I swear that one of my old gaming group ran us through a variation of exactly this during an Amber campaign. So in honor of his birthday, dearly beloved, we post this here today 2 get through this thing called, life.
The Artist

Wednesday, April 22, 2015

Savage RIFTS: Do the Rules Make the Game?

We played the shit out of RIFTS. In retrospect, that was the only way to play it. The whole thing was a masterclass in nineties awesomeness where you could happily mash together anything and have it still make sense in context. The premise of the ame was that a world-wide nuclear war creates so much death that the resulting psychic fallout re-opens the dormant, magical ley-lines that crisscrossed the glob. And where those lines crossed, extra-dimensional Rifts opened to allow anything to cross through. That was the whole point. Wanna play a psionic, cybernetic Elf? On RIFTS Earth, that was strictly amateur hour. 
Put this in the pilot seat of a mecha made of alien dragon hide, and you're getting closer. 
It was awesome.

It also had some of the worst rules I have ever played and we played it for years. I ran campaigns that lasted for months, I played in dozens of my buddy's games, we created spin offs (one was a fighting game we simply called Arena) ... and after all that and I could not even begin to tell you how it was played. We usually just rolled what we thought was best. I do remember that mega-hit points were called MDC, player characters were called OCC and RCC (big on acronyms), and that skills were percentile rolls, and that my main character was a four-foot round, teleporting circus acrobat that could summon a blazing psionic sword and I am absolutely not kidding about that. 

Show this to a member of my old gaming group, and they will cut you.
Things came to a head when we realized that even basic combat would take entire game-sessions to resolve, consisting of endless rounds of dice rolled in a race to see whose 6D6x100MDC mega-rockets would deplete the opponent’s 200,000MDC armour the fastest. I think the last straw was a fight were we realized that the entire battle was played out as two mega-alien-cyborgs standing five feet apart and just unloading nuclear missiles at each other.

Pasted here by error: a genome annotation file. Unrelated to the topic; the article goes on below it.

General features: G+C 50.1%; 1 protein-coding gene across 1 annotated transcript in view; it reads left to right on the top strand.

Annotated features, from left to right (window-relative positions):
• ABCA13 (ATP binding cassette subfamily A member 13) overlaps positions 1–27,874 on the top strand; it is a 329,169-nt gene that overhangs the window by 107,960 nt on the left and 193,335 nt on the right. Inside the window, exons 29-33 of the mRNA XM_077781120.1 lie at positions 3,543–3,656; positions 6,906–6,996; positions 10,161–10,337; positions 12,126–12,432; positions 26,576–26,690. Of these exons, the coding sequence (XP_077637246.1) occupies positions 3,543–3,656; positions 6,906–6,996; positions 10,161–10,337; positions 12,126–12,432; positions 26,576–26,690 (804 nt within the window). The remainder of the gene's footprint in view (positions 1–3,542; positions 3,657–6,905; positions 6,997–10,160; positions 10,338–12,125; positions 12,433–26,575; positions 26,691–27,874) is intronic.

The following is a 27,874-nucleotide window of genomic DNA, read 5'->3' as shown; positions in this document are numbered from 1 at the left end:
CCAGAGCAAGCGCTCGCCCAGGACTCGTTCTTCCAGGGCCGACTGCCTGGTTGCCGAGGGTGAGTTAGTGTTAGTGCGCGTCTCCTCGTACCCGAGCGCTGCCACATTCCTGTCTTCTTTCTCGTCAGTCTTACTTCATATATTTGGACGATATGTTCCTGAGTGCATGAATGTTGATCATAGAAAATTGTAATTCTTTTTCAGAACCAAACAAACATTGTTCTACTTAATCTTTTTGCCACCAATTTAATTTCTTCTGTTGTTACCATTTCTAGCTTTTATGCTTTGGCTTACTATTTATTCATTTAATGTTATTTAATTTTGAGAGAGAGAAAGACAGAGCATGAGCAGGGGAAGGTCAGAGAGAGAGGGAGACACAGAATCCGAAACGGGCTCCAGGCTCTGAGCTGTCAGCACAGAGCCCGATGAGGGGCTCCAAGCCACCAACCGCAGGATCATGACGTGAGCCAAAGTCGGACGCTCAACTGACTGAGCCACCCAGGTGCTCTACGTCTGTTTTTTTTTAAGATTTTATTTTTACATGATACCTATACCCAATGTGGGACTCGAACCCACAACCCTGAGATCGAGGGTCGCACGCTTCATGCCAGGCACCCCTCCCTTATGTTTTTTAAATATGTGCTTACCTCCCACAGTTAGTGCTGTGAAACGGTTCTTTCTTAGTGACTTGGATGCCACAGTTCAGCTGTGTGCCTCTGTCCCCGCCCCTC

Like this, only boring. 
The rules were clearly too fecked to play anymore, but by this point we'd spent thousands of dollars on supplements and had racked up some crazy gaming stories to bore our spouses senseless with when we get together for summer BBQs. So what did we do? One (clearly sexless) month, a buddy and I came up with a conversion system that took the glorious hot mess that was RIFTS into the relatively streamlined rules of our other main game; WEG D6 Star Wars.

Then we played the new system and it actually worked. In fact it worked better. WEG system has to take into account Jedi and Star Destroyers and Ewoks, so the system already has rules for scaling up or down, and this had the side effect of making humans and other 'squishy' (RIFTS' actual term for non-superhuman races) characters a playable option, probably for the first time since the game was published.
According to the official rules, this happens exactly six seconds
after you choose to play a regular human character. 
I think we played it for about a term. While it was fun, something about it just wasn't RIFTS. By streamlining the rules, the gonzo quality that had been part of the game was gone. It wasn't conscious decision, we just kinda stopped playing it and eventually none of my RIFTS books survived my cross country move.

Why bring this up?

According to the rumour mill RIFTS is going Savage Worlds. But will it survive? Just how linked are a game's world and it rule-system? Will new players even care that it used to have a completely unworkable rules system? Will it still feel like the same RIFTS to veteran players? This is going to be a very interesting development to watch.